Now, did God make Mexican farmworkers or only white farmers? Is the strength and toughness that comes from hard work God's gift to white people only? 

To borrow Ta-Nehisi Coates' phrase, the way this ad whitewashed American farming leaves Mexican farmworkers and their children "excluded from the process of patriotism," even though many identify as American. Almost 75 percent of foreign-born cropworkers have been in the states for more than five years. Hell, more than half of the farmworkers surveyed by the Department of Labor have been in the U.S. for more than ten years. These are members of American communities and prospective citizens. 

Contrast the advertisement with what you get from Lisa Hamilton's Real Rural project, which documented the lives of people living on California's farms and in its small towns. It's a better portrait of reality, though no less stirring, as you can see in the portrait below.

Obviously, a Dodge ad isn't on the level of the government's deportation programs or the long-time cognitive dissonance of American immigration policies. But it's the kind of cultural substrate in which our laws and prejudices grow. 
bart-slide-01.jpg
by on Feb. 5, 2013 at 4:09 PM
Replies (11-20):
ethans_momma06
by on Feb. 5, 2013 at 4:20 PM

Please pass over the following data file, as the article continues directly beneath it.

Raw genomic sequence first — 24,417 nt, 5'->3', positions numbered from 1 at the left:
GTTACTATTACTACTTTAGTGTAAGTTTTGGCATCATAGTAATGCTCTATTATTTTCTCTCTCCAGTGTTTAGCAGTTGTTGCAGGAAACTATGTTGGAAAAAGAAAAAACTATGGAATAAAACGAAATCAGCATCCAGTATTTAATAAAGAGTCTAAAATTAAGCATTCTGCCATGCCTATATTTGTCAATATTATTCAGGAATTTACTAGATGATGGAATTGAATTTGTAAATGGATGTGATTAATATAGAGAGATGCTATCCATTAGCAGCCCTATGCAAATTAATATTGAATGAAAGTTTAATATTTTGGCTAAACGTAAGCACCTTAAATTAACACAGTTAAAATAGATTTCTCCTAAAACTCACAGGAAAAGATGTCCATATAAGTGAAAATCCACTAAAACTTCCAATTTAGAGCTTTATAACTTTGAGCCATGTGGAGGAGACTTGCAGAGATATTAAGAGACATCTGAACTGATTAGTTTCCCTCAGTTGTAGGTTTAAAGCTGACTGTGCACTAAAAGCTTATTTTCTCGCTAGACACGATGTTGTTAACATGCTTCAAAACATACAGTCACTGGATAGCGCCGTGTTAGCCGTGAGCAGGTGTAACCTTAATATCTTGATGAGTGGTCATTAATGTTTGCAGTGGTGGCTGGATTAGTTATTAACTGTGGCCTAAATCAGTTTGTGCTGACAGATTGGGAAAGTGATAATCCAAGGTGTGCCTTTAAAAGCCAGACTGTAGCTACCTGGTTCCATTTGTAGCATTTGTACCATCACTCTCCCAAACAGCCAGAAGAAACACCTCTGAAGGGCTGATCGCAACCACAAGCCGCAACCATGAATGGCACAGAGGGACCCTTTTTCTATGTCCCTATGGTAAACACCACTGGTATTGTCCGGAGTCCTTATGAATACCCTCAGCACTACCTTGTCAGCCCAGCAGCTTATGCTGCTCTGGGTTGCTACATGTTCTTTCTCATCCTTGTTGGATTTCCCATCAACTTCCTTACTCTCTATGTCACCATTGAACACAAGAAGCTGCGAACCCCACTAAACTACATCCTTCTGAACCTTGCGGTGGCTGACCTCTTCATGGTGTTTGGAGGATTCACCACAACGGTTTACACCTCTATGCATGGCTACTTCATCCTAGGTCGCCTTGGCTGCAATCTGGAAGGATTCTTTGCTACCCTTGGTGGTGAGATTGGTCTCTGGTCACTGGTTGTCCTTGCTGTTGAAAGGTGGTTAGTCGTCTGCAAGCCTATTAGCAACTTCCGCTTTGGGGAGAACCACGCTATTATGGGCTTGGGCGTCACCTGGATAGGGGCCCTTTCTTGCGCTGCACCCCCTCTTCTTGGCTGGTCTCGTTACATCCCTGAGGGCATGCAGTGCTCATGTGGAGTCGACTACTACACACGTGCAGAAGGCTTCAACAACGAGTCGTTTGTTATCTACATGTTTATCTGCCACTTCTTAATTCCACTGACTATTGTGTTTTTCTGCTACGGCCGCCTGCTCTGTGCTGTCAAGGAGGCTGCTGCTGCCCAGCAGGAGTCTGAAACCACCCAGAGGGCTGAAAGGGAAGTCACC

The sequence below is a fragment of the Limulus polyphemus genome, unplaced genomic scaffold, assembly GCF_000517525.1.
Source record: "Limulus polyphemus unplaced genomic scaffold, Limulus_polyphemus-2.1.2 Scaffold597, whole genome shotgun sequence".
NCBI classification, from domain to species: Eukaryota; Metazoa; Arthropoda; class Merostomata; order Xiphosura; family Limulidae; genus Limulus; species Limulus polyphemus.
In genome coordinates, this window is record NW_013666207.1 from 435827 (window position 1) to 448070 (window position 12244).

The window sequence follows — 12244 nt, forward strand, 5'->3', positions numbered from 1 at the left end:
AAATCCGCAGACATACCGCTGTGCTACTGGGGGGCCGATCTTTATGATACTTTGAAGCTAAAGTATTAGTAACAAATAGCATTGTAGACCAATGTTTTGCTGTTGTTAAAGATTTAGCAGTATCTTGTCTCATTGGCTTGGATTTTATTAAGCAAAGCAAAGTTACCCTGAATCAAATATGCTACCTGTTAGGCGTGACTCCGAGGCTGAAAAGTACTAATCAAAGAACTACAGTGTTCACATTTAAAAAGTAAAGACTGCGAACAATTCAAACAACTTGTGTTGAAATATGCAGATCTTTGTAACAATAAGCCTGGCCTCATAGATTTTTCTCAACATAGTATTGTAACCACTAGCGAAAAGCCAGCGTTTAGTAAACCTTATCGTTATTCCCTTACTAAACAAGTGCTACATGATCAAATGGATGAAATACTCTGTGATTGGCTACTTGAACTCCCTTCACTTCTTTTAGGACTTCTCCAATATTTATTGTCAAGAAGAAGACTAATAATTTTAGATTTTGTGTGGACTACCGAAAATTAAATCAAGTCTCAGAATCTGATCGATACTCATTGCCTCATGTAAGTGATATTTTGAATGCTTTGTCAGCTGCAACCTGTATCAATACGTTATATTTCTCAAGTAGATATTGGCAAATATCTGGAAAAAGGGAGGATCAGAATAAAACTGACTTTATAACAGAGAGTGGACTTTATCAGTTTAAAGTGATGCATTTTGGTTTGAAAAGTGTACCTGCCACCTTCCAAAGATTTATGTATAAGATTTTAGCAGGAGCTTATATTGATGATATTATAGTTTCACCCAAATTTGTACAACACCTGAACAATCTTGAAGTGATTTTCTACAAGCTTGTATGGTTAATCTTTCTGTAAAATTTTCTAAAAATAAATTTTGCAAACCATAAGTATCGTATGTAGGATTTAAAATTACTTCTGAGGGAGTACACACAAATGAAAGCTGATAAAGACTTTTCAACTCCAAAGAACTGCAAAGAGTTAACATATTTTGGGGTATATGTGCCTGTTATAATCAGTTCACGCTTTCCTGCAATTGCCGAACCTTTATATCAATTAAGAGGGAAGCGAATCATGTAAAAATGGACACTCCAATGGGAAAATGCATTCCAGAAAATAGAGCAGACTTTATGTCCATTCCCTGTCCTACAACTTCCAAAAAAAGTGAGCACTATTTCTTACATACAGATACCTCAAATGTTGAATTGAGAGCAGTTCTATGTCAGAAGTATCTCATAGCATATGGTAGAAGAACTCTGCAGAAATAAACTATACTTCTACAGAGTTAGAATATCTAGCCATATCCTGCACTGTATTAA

4 moms liked this


Again though, farmers are the ones who own the farm. NOT the workers. Workers are 'farm hands' or another job title.

It really is interesting to me, that people cannot bear that white people be shown as the majority EVEN in a field where they ARE the majority! When it comes to racial issues... we as a society are totally effed.

Quoting krysstizzle:

96% is the number that are owners. The majority of workers are not white. 

And yeah, everyone except for like 3 people were white. 

Quoting ethans_momma06:

Soooooo

In an ad that shows a job (farmer) that has a 96% "white" demographic (article stats) they used a majority of white people - and that's a problem?

It's not for a second like everyone in the commerical was white.




krysstizzle
by DeepThought on Feb. 5, 2013 at 4:20 PM
2 moms liked this

He really does have a wonderful voice. 

Quoting sherry132:

Because my life is too short to care. I didn't even notice the people or the trucks in the add, I was listening to Paul Harvey. 


ethans_momma06
by on Feb. 5, 2013 at 4:21 PM
3 moms liked this

Laugh all you want.